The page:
No business is free from risk. That is why most, if not all, businessmen have some form of insurance that protects them from financial losses. Homes have their insurance to protect the interest of the homeowners and their investment from damage or theft.
Some homeowners rent out a part of their property to supplement their income and make the most of unutilized space. When this happens, it raises some important questions. Are they still homeowners or a business entity? And what are its implications to their insurance policy?
Things become a little complicated when a homeowner sublets or leases a section of their property. For one, the original homeowners’ insurance policy does not cover the business activities of leasing. If you look up landlord insurance online, you will find that it is also a necessary requirement on top of the homeowners’ insurance. There is also something called the renter’s insurance, which provides another layer of protection.
Homeowners’ Insurance vs. Landlord Insurance
A conventional homeowners’ insurance is a type of property insurance that covers an individual’s home and valuable assets inside out from theft and damages. Injuries and damages due to accidents that occur within the property are also covered. It is important in protecting the three key components of your assets: your real property, personal property, and general liability.
While home insurance guarantees the promise of repair or replacement in the event of theft or damage, it is not to be confused with a home warranty. Home warranties are service contracts that apply only to the system components of your home, such as the HVAC, electrical system, or plumbing system. For total protection, the best option is to get both home insurance and warranty.
No matter how comprehensive your home insurance is, it would not cover the possible financial losses once you start leasing parts of your property. You need a dedicated policy to cover your rental activities. This is where you need landlord insurance. This insurance policy is made specifically for landlords and homeowners who want to rent out a second house.
However, before you start looking for landlord insurance online or from any other source, you must discuss this with your bank. Failure to notify your lender could be a breach of your mortgage terms and leave you vulnerable to legal action.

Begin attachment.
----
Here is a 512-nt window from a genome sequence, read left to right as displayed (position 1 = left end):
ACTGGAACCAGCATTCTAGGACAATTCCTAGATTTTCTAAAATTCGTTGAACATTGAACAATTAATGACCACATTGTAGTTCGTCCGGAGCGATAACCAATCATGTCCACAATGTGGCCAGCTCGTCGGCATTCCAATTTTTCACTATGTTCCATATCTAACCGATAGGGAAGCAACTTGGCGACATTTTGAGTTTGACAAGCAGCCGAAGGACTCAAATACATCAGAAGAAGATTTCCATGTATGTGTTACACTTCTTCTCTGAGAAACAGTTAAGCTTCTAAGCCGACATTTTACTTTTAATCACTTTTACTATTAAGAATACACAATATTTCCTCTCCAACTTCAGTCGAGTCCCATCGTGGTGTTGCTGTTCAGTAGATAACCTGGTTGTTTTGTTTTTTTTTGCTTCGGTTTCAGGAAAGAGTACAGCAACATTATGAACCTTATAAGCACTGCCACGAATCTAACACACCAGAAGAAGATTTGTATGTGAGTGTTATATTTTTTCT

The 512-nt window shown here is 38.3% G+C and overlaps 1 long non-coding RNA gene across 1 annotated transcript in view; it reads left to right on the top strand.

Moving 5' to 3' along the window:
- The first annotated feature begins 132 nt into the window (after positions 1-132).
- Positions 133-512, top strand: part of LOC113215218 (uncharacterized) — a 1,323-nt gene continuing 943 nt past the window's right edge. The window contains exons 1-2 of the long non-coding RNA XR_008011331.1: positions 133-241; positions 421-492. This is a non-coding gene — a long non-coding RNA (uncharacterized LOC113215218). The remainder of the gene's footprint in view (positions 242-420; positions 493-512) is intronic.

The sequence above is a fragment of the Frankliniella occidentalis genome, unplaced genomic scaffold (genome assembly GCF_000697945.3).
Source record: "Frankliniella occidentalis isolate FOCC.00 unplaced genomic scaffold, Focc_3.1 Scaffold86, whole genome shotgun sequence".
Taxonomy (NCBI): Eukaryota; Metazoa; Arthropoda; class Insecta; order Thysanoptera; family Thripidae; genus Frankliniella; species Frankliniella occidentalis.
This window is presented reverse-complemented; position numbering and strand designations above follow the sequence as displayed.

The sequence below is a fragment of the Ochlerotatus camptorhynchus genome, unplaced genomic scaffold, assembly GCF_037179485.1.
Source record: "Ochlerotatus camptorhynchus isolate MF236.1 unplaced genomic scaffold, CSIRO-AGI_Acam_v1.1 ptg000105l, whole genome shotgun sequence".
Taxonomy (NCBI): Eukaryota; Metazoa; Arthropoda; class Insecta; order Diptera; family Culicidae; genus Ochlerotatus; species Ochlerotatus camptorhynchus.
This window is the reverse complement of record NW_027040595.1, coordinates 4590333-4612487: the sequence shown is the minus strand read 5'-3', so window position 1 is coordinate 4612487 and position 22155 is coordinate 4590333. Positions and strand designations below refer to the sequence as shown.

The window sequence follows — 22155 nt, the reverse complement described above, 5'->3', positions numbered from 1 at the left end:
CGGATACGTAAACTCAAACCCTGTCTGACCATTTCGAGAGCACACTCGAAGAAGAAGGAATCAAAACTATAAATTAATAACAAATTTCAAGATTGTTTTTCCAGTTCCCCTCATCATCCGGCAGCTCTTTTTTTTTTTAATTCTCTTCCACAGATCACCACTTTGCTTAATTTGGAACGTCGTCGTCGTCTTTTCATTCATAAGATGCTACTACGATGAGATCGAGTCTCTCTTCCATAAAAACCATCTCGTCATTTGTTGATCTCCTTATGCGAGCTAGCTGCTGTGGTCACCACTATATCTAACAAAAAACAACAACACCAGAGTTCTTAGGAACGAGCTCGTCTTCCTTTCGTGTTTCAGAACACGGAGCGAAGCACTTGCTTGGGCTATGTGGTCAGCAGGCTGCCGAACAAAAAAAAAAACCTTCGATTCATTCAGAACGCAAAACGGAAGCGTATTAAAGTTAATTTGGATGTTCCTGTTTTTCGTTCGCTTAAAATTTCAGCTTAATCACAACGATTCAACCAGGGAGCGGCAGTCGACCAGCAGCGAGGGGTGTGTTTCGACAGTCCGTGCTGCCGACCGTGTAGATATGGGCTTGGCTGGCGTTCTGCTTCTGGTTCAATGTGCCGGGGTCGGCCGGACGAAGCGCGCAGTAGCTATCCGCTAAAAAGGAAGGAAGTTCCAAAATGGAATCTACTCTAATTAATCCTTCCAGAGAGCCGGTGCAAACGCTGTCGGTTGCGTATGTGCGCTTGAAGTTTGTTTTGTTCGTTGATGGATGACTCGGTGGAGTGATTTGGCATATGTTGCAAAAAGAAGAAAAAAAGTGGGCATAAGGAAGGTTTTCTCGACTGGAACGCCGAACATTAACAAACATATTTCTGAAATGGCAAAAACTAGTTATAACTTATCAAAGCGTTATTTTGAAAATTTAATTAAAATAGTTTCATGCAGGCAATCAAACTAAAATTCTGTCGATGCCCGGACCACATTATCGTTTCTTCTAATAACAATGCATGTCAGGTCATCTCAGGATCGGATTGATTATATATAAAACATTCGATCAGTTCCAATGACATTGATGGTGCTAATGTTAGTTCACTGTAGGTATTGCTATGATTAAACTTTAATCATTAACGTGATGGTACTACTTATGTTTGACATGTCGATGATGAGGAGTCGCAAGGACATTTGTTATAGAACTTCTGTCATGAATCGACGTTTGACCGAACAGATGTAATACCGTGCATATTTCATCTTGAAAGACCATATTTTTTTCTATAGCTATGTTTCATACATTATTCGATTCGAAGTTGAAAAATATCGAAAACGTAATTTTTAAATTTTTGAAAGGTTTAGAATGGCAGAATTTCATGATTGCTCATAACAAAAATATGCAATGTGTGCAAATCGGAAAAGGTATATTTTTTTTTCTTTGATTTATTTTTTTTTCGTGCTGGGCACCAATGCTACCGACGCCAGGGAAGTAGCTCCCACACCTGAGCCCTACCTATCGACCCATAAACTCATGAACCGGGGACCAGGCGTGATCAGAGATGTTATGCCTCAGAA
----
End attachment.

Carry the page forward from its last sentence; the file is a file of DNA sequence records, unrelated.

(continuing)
Benefits of the Landlord Insurance When Renting Out
Along with the income, renting out your property brings with it a host of risks. Never mind the reduced privacy, especially if subletting a room or garage. Having a tenant is a responsibility that should be taken seriously. For instance, dealing with damages from unforeseen events, such as fire or flood, is not the same when a tenant is occupying a part of your house.
The tenant has different expectations from you and has a whole new mindset when it comes to living conditions. While you would be able to endure minor inconveniences to put off some repairs, a tenant would not be as tolerant. You need to deal with repairs and maintenance fast.
Another consideration is your personal property in the rented space. If an appliance was damaged due to a water leak, your home insurance would not be able to protect you. Neither will it cover essential fixtures and furniture. The homeowners’ insurance you got lost its effectiveness when you rented out that space.
The landlord insurance provides an additional layer of coverage that can protect you where your homeowner policy could not. It gives you the peace of mind amid the possibility of theft and damage in your rented space. It protects you against liability claims in the event of accidents within that part of the house. Also, it ensures the continuity of your income. It gives you coverage if your property becomes uninhabitable for some time due to insured events.
Renters’ Insurance vs. Landlord Insurance
The renters’ insurance is a component of the insurance policy that covers the property of the occupants in a rented house. A renter should know that their belongings are not covered by the property’s insurance nor the landlord’s, except maybe in cases where the landlord’s negligence caused the damage. This, however, would involve an often lengthy legal process that would cause both parties much grief whichever side wins. Having a renter’s insurance gives the occupants constant assurance that their belongings are also taken care of, regardless of the circumstance.
Minimizing the Risk
Minimizing risks is one of the critical steps to ensure success in business. Leasing or renting out is a form of business and should not be treated differently. Get your landlord insurance online if you are leasing to protect yourself and your livelihood from unforeseen events in life.